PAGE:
"You really have to work on yourself and not raise your voice and talk to her properly. That's a whole other thing. You just want to do what's right and with the discipline thing, you just try and be as level-headed as you can, and be consistent, and hopefully she grows out of that."
She maintains that motherhood hasn't changed her as a person - she and Lau will still do the festival circuit and go to gigs - but it has helped her become more focused on having a balanced life.
"Before, it was all about work and constantly working, and being afraid to stop working in case the work stopped coming in. I think I've become a lot more relaxed. It doesn't matter. At the end of the day, the most important thing is I have a balanced life and I spend time with my kids. Nobody on their death bed ever said, 'Oh, I wish I spent more time working.' I make sure I have enough time with my kids, my family, my friends and my husband."
Does she have any characteristics of the traditional Irish mammy? "There's a lot of potato at mealtimes in our house, and I think that's it really. I don't have a wooden spoon!"
Does she share any traits with Bridget? "The gin," she deadpans, and says that while she's not a narcissist or a chain smoker like her on-screen character, she too is a bit of a gossip and that her family don't tell her anything because she can't keep a secret.
There are no plans to add to the Zamparelli brood. "I'm not one of those people who loves being pregnant," she says. "I waddle. I had everything from acne to losing my hair. I couldn't sleep. I was sick for six months of the pregnancy - I just didn't enjoy it and I don't think I could go through that again, so it's no more kids for me."
Zamparelli - or Maguire, as she was before marrying long-term partner, Lau, in 2014 - has been a constant presence on our screens and on air since she made her debut in the reality TV show The Apprentice in 2008.
It seems difficult to equate the ice-businessperson persona she presented on the show, which saw her fired by Sir Alan Sugar after seven weeks, with the satirical and comedic turns she became better known for in Republic of Telly and, later, Bridget & Eamon. In fact, she hopes that people don't remember her in The Apprentice.
"First of all, it's one of those TV shows that are quite unforgiving. Second of all, I had such a horrible time, I get anxiety when someone mentions it," she says. "I really struggled on that show and I found it quite difficult. I didn't really click with anyone on the show and then, when I moved home and I was asked to go into Fáilte Towers, I was with Brian Dowling, Don Baker and Evelyn Cusack and all these people. We had such a great time and it was so relaxed, and I was so happy to be at home."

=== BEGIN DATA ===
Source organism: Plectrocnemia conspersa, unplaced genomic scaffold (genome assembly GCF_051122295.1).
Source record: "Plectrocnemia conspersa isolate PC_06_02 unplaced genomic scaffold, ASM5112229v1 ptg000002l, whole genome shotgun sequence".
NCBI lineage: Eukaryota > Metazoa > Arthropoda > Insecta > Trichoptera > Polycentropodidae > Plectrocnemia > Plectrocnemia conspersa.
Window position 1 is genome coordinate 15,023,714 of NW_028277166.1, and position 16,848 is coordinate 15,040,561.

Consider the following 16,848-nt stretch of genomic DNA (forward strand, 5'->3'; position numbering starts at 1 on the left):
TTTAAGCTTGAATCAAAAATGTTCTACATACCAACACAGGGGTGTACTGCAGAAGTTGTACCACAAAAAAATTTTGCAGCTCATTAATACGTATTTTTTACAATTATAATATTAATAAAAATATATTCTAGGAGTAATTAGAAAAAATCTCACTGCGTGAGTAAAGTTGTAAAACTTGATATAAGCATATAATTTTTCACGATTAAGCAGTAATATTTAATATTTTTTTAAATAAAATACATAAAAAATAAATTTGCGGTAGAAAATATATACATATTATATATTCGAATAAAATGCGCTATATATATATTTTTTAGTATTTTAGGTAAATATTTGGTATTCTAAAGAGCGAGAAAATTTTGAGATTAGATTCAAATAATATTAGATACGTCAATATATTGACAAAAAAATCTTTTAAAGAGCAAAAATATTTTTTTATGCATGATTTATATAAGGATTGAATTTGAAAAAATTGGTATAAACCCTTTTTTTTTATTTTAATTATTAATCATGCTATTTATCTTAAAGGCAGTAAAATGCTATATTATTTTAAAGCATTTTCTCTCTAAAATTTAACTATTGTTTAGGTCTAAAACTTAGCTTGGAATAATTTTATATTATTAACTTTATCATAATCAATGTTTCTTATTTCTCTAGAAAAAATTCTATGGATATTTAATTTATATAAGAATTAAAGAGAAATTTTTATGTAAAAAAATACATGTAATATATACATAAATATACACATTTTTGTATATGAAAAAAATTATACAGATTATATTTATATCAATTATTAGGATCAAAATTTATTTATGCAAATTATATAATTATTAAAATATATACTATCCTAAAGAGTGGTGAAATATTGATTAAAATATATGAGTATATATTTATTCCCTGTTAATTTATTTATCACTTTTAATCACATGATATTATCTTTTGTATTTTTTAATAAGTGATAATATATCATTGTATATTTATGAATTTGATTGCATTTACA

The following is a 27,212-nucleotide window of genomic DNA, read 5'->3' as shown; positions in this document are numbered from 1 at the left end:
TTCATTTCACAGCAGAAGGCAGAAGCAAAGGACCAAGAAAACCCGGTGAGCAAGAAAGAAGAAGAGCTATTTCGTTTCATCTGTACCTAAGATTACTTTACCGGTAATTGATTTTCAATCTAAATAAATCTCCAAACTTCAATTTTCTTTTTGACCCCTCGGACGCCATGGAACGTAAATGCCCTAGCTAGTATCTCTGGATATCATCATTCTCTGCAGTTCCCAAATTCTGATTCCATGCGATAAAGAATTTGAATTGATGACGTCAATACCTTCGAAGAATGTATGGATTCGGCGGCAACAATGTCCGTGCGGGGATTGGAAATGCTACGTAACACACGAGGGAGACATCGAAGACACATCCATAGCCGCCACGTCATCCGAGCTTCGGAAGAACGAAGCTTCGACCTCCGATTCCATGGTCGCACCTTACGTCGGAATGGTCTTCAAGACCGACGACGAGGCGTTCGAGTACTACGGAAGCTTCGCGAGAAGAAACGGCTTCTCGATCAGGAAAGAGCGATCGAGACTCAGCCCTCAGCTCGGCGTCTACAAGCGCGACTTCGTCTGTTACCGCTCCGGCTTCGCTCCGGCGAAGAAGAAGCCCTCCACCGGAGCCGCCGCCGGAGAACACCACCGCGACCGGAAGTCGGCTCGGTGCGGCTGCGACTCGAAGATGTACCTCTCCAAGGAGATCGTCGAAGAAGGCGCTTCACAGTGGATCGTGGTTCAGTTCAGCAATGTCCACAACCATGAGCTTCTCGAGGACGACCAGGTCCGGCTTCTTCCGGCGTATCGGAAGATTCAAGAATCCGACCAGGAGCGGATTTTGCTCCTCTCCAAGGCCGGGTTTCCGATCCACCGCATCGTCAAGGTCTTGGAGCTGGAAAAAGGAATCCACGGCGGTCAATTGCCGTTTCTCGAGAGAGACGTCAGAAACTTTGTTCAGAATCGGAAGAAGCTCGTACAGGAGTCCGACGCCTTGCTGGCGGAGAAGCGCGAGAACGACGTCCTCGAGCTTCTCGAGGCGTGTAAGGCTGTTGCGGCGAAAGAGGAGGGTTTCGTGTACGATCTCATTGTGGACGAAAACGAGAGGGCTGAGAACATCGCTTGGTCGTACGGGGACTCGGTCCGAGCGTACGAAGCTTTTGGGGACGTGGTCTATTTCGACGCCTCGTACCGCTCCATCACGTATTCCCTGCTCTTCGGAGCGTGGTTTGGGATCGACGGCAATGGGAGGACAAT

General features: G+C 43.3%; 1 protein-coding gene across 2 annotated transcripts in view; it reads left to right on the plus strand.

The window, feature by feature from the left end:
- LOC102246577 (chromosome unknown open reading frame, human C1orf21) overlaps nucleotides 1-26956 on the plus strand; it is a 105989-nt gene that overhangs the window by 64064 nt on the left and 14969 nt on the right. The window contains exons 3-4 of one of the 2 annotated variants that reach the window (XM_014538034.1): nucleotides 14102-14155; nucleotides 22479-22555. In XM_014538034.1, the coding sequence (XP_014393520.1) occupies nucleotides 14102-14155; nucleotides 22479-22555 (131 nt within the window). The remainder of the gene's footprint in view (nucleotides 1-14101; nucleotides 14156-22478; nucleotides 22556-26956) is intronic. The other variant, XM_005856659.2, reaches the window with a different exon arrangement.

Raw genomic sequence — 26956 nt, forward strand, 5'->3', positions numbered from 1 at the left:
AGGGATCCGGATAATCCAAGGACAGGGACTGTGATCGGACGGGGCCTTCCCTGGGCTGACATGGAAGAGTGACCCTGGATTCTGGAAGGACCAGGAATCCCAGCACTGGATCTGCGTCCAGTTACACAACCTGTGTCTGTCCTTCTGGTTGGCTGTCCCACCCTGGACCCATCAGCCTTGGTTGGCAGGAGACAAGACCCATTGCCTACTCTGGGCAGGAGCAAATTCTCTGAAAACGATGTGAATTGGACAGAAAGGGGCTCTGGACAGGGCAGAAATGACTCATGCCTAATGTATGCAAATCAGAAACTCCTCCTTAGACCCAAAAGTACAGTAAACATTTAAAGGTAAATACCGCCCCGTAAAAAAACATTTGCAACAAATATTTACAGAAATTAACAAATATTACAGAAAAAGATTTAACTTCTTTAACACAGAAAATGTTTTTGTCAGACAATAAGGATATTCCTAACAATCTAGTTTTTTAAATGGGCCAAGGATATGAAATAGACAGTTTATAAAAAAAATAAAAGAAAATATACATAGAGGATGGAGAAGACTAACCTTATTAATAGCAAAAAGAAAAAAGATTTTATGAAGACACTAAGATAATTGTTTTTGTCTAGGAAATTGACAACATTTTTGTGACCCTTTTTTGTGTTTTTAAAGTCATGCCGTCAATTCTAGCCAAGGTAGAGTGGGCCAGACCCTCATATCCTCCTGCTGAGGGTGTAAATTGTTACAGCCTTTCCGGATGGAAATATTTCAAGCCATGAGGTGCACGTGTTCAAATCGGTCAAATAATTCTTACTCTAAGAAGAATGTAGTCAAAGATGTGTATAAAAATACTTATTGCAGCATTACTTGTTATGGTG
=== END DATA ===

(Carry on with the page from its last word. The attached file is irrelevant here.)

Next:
Based on her assurance and confidence as a presenter, you wouldn't expect that Zamparelli ever suffers crises of confidence, but in the early days of Breakfast Republic, she would get nervous having to read out texts in case she fluffed them.
"The unfortunate thing for us was that our first show in radio was our first show on air, so it was like a dress rehearsal that went out to hundreds of thousands of people and it was quite unfair, but it was a huge learning curve," she says.
"We got slated and rightly so, but there was only one way we could go from the bottom and that was up. Luckily, I learned pretty quickly what does and what doesn't work on air."
Also, she does not find the writing process particularly enjoyable. "I get quite stressed out. I love this time of Bridget & Eamon when the series is written, but the hardest part for me is opening up that laptop and putting words on the page. You doubt yourself. I've definitely gotten a lot better and a lot more comfortable with it. I've learnt so much from Jason Butler and Bernard O'Shea, who are two great writers and have lots of experience."
She's also more comfortable with herself physically as she's gotten older - no doubt helped by her many nominations for Most Stylish woman at the VIP awards.
"I look back at pictures of me when I was 17 and 18, and I'm much better-looking now. I get a little bit depressed sometimes when I look in the mirror and think, 'S**t, I thought I was better-looking - I am in my head,' so I'm dealing with that," she jokes.
"I think I'm way cooler now than I ever was but, like I said, that's just probably me in my head. I was very unsure of myself in my 20s and more unhappy with how I looked than I am now. I'm more comfortable in my own style. I know what works, I know what I like, and I don't try and please anyone but myself anymore."
She believes that, regardless of gender, anybody in the public eye has to develop a thick skin. "First of all, it's so fickle, and then second, work-wise you're hot and then you're not. You just don't know how long it's going to last in this industry, so you have to be very conscious of that and accept it. You realise you have to look after yourself and your home life, and make sure you have a lot of balance."
Zamparelli may have gotten her first break in television but she says she would find it difficult to have to choose between the two mediums of radio and TV. She loves the spontaneity of radio and finds TV more stressful because she's also writing and co-producing, but she also loves the acting side.
"I like them like both [my] children - they're both very different and bring joy in my life in different ways."
In the future, she'd like to do even more radio and more theatre. But you're unlikely to see her emulating co-star Bernard O'Shea and brushing up on her tango moves in Dancing with the Stars anytime soon. "I don't think so," she says. "Hopefully I'll be too busy. Although it's a great show, I'd be too terrified I would fall on my snot!"
Find Jennifer's weaning experience, feeding tips, inspiration and advice at facebook.com/MilupaIreland